Over the past 10 years, Marcos Vizcaino has seen San Juan Bautista change. He’s watched as new families have moved in to escape the daily hustle of Silicon Valley and he’s watched businesses pop up throughout the downtown.
Vizcaino’s job stays the same—to focus on the part of San Juan that never changes, the San Juan State Historic Park.
Vizcaino is the lead interpreter for the park—he organizes tours with fourth-grade classes around the area and acts as the primary guide for explaining the park’s historic structures.
Within an hour, Vizcaino can take someone through the entire history of the park. Off of the top of his head he can recite the history of each building on the site; the Castro/Breene Adobe, the Plaza Hotel, Plaza Hall/ Zanetta House and the Plaza Stable.
Vizcaino helps to create the park theme and any events—this includes this year’s 150th anniversary of San Juan Bautista and “living history Saturdays,” which take place the first Saturday of every month.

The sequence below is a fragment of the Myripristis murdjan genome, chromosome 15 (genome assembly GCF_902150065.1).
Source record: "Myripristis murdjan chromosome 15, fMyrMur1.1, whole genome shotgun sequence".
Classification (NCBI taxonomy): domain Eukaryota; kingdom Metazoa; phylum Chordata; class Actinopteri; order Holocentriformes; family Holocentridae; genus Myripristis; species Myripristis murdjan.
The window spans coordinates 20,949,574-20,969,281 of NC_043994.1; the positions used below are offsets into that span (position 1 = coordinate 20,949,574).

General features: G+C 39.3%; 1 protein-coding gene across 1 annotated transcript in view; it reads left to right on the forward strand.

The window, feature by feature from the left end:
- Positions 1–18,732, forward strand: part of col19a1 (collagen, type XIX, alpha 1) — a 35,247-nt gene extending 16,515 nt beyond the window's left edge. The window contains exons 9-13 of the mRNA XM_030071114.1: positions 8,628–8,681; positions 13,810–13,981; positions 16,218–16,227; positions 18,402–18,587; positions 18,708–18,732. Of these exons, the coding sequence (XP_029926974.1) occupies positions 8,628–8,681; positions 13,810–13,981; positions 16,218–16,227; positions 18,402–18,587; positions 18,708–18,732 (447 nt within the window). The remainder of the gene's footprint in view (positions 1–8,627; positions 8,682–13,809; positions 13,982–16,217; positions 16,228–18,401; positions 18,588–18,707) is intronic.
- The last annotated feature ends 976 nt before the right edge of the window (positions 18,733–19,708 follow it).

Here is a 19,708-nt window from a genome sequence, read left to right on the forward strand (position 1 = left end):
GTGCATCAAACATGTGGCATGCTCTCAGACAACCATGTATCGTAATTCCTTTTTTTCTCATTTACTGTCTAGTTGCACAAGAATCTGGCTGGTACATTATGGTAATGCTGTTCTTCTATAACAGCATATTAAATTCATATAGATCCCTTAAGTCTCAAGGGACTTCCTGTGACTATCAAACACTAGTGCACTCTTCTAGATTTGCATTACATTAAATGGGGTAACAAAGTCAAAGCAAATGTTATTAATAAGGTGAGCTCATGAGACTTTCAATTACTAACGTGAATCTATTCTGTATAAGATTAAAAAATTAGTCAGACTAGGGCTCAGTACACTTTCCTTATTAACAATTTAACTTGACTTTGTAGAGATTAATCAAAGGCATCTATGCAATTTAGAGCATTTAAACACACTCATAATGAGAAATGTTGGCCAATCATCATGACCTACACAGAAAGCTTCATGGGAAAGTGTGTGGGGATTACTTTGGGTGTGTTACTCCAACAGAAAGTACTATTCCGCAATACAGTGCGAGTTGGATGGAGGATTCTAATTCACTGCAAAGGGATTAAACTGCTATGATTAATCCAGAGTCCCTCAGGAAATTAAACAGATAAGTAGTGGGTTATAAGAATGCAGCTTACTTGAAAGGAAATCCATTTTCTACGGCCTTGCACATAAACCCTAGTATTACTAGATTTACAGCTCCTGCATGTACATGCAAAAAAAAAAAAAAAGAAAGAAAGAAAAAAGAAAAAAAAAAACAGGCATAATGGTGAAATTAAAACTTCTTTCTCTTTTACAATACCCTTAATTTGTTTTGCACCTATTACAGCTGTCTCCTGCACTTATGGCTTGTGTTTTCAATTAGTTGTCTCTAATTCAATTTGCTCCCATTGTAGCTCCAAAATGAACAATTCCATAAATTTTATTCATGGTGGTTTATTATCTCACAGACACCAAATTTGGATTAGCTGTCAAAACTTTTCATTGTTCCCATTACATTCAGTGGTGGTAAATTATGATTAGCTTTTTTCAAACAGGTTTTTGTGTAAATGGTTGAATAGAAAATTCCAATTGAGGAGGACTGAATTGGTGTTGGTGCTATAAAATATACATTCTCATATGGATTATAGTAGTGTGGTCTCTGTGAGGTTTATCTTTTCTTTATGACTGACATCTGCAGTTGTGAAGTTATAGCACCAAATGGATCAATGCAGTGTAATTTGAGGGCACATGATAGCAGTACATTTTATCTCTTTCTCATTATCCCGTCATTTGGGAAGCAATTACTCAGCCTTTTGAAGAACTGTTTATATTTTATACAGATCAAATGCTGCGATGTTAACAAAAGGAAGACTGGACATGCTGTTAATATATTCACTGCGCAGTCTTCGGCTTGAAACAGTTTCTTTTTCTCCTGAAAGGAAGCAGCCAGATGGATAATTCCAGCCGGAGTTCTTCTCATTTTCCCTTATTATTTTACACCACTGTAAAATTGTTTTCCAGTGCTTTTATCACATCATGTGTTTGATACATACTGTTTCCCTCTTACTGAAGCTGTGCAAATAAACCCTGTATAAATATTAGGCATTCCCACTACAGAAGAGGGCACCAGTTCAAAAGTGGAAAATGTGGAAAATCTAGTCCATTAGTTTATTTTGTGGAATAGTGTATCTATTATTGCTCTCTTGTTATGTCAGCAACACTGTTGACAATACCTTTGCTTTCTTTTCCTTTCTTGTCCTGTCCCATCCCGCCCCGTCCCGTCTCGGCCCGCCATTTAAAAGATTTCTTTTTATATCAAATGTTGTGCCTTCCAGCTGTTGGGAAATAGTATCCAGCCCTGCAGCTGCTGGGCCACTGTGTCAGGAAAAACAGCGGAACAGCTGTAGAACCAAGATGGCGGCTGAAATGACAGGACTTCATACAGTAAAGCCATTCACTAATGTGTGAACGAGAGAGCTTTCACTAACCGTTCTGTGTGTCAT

Actors are spread throughout historic San Juan Bautista, where they tell stories of the structures’ historical past while in character. Vizcaino said all of the theatrics “give visitors a cohesive story.”
There have been times that San Juan Bautista has been overlooked, Vizcaino admits. In 1870, Vizcaino said San Juan Bautista became a ghost town following the creation of surrounding freeways. People no longer moved to the small rural community. Its deep history was overlooked for bustling cities.
Despite an economic downturn in the city, it was this random act of fate that Vizcaino said ended up preserving the precious history of San Juan Bautista. In the 1930s, several remaining family members of the historic families of San Juan Bautista banded together to get the structures recognized by the state and protected.
In 1968, the buildings and surrounding area were designated as a historic state park.
Vizcaino sees San Juan Bautista’s story as part of a larger tapestry that explains the past and the future of the state.
“The history of San Juan Bautista State Park is the history of California,” Vizcaino said.
That’s why Vizcaino sees his role as important; he informs people of San Juan Bautista’s unique place in the story of California: “San Juan Bautista was the crossroads of California.”